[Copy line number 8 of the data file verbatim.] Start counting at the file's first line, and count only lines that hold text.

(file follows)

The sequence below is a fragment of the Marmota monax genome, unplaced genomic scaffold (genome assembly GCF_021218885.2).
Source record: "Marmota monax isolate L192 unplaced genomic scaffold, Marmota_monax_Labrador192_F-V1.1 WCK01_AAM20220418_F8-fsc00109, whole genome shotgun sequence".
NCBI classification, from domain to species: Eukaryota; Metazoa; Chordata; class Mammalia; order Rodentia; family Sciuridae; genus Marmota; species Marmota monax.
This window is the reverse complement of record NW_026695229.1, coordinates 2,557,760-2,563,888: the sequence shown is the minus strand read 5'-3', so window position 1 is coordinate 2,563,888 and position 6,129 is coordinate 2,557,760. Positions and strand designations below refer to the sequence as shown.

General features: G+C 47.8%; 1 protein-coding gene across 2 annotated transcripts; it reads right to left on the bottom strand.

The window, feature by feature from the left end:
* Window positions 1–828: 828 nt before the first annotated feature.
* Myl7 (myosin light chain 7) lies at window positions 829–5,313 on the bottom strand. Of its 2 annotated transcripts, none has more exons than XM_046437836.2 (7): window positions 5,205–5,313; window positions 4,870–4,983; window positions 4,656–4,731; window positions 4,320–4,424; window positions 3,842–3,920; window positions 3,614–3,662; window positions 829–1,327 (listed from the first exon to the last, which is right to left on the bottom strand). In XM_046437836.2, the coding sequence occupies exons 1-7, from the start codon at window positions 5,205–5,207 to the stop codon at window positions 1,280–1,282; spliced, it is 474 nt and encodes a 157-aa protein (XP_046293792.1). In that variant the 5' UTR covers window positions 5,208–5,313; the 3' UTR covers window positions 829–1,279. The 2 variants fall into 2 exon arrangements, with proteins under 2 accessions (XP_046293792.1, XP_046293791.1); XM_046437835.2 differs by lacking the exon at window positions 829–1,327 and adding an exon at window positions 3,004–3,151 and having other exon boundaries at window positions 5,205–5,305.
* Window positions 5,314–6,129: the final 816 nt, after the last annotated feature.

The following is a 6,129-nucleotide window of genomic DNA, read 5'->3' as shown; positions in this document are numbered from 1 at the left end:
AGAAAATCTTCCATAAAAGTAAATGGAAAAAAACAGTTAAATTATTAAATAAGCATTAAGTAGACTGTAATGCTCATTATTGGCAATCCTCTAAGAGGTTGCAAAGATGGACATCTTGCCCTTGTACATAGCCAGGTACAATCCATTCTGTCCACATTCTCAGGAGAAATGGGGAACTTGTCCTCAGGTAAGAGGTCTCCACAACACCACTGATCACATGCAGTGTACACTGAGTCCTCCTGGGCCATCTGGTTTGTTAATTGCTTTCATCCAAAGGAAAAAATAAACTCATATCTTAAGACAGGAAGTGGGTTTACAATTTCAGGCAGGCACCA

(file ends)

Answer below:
* Myl7 (myosin light chain 7) lies at window positions 829–5,313 on the bottom strand. Of its 2 annotated transcripts, none has more exons than XM_046437836.2 (7): window positions 5,205–5,313; window positions 4,870–4,983; window positions 4,656–4,731; window positions 4,320–4,424; window positions 3,842–3,920; window positions 3,614–3,662; window positions 829–1,327 (listed from the first exon to the last, which is right to left on the bottom strand). In XM_046437836.2, the coding sequence occupies exons 1-7, from the start codon at window positions 5,205–5,207 to the stop codon at window positions 1,280–1,282; spliced, it is 474 nt and encodes a 157-aa protein (XP_046293792.1). In that variant the 5' UTR covers window positions 5,208–5,313; the 3' UTR covers window positions 829–1,279. The 2 variants fall into 2 exon arrangements, with proteins under 2 accessions (XP_046293792.1, XP_046293791.1); XM_046437835.2 differs by lacking the exon at window positions 829–1,327 and adding an exon at window positions 3,004–3,151 and having other exon boundaries at window positions 5,205–5,305.